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A Journal on Anesthesiology, Resuscitation, Analgesia and Intensive Care

Official Journal of the Italian Society of Anesthesiology, Analgesia, Resuscitation and Intensive Care
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Minerva Anestesiologica 1999 July-August;65(7-8):541-8

language: Italian

Herpes Zoster and post-herpetic neuralgia: everything to revise?

Pasqualucci A.

Università degli Studi - Udine, Cattedra di Anestesiologia e Rianimazione, Policlinico Universitario


The treatment and prevention of the algic symptomatology of Post-Herpetic Neuralgia (PHN) are problems still to be solved. In our opinion the reason of this failure is to be found in an insufficient knowledge of the pathophysiological phenomena which cause the PHN. In fact, many fundamental aspects, such as its “temporal” and symptomatological definition and its pathogenesis are still unsolved. This revision tries to focus the problems and discrepancies hindering an improvement in PHN treatment and prevention. The literature reports three different symptomatological levels after herpes zoster acute phase: patients affected by pain and/or allodynia, patients with “abnormal sensations” (anesthesia, paresthesia, dysesthesia, prickling, itching, burning, etc.,) and patients in “complete recovery”. Only two studies have analyzed the final incidence of these symptomatologies. Therefore, it is absolutely unclear whether the patients in “abnormal sensations”, that is with a symptomatology which is definitely less weakening than pain, have to be considered in PHN (patients with pain) or in “complete recovery”. On the contrary, from a clinical and physiopathological point of view this symptomatological difference may have a great importance:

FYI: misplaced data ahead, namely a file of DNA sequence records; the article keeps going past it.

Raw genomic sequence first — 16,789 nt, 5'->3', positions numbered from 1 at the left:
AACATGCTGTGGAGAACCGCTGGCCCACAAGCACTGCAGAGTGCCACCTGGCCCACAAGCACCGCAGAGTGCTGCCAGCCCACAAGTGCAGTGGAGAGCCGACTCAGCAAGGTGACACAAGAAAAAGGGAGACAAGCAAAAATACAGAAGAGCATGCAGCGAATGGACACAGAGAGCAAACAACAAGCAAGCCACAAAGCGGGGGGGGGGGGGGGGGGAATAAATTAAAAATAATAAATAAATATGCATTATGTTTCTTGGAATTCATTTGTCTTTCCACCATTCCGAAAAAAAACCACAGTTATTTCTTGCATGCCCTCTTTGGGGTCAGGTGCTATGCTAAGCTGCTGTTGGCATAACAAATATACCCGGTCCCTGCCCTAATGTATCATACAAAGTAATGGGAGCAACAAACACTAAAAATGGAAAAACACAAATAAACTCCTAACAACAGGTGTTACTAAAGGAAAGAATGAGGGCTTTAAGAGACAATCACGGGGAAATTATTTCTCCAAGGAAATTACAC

— the symptomatological non-distinction could be the cause of the disagreement concerning PHN incidence data;
— this distinction could differentiate and compare in a reliable way the effects of the various therapies reported in the literature.
The lack of a symptomatological classification does not facilitate a verification of the physiopathological hypothesis of PHN onset and maintenance. The differentiation among pain, “abnormal sensations” and “complete recovery” could correlate these three symptomatological conditions to the anatomopathological and viral data which according to literature characterize the evolution of Herpes Zoster acute phase in PHN. This would largely help to improve the therapeutic strategy.

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